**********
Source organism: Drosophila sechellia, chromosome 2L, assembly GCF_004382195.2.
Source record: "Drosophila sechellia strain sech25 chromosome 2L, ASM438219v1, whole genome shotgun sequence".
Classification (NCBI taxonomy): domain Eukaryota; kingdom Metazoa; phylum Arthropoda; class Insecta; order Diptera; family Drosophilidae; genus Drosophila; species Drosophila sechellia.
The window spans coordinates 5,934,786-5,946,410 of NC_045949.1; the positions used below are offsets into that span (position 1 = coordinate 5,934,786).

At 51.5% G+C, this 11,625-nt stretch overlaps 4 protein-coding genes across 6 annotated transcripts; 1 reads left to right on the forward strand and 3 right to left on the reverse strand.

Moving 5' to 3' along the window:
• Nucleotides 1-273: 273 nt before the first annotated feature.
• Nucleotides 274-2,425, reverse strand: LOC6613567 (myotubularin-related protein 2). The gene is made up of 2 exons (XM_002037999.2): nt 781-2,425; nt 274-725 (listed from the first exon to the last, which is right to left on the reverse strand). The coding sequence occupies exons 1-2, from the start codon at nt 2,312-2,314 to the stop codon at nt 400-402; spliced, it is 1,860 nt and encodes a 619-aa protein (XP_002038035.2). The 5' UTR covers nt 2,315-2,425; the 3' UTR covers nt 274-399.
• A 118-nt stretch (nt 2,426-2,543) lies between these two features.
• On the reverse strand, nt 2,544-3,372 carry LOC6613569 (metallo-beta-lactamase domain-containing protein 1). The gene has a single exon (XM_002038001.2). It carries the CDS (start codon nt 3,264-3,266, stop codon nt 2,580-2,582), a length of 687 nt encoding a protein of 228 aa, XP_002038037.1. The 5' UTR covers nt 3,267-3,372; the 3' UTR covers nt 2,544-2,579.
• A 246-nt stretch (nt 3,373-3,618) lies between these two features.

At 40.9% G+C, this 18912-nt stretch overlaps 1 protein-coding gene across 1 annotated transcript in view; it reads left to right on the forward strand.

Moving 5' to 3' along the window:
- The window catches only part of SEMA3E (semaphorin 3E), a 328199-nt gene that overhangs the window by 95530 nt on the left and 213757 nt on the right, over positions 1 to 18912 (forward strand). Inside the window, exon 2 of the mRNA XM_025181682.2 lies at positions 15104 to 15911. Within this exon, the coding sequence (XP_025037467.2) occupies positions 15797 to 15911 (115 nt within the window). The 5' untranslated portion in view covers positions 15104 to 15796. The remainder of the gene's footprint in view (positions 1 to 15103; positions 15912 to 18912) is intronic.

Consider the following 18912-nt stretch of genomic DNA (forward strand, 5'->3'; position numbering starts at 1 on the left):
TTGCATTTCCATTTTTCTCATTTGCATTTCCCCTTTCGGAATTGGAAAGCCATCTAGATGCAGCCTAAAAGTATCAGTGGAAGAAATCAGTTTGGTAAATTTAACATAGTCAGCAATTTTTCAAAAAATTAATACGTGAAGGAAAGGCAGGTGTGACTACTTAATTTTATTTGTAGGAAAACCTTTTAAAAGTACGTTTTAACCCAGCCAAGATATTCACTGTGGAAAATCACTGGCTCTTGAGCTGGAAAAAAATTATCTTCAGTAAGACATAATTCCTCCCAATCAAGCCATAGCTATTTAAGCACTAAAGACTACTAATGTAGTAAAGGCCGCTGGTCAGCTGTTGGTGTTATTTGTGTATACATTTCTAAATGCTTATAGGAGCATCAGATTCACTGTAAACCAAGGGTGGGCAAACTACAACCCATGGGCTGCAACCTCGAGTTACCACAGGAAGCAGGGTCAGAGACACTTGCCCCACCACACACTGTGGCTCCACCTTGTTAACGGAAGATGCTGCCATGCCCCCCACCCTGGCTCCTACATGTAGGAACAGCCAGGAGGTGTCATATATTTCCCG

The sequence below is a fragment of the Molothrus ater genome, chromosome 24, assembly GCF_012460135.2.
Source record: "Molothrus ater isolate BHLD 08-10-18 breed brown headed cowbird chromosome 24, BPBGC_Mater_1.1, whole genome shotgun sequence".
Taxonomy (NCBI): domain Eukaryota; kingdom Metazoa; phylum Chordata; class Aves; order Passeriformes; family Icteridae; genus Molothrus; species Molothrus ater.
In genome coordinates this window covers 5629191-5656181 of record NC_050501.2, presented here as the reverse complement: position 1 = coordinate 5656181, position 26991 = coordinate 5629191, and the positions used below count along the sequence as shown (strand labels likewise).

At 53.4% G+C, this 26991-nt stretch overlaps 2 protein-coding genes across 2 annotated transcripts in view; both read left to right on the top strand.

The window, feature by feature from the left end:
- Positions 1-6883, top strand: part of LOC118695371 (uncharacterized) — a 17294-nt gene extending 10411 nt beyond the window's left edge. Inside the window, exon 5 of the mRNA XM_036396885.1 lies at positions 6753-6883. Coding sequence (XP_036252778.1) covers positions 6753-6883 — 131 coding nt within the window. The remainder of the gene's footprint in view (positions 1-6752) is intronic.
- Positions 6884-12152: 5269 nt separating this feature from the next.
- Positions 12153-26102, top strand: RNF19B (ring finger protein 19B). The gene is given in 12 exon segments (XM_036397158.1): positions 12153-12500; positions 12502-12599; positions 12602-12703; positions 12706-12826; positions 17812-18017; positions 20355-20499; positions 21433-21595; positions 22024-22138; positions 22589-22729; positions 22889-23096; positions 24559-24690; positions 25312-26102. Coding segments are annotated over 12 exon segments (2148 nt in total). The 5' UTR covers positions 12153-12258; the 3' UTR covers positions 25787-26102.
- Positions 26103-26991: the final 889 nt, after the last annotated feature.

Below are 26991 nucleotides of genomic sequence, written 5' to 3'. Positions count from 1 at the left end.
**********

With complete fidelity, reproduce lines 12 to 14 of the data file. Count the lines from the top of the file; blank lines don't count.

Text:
At 40.9% G+C, this 18912-nt stretch overlaps 1 protein-coding gene across 1 annotated transcript in view; it reads left to right on the forward strand.

Moving 5' to 3' along the window:
- The window catches only part of SEMA3E (semaphorin 3E), a 328199-nt gene that overhangs the window by 95530 nt on the left and 213757 nt on the right, over positions 1 to 18912 (forward strand). Inside the window, exon 2 of the mRNA XM_025181682.2 lies at positions 15104 to 15911. Within this exon, the coding sequence (XP_025037467.2) occupies positions 15797 to 15911 (115 nt within the window). The 5' untranslated portion in view covers positions 15104 to 15796. The remainder of the gene's footprint in view (positions 1 to 15103; positions 15912 to 18912) is intronic.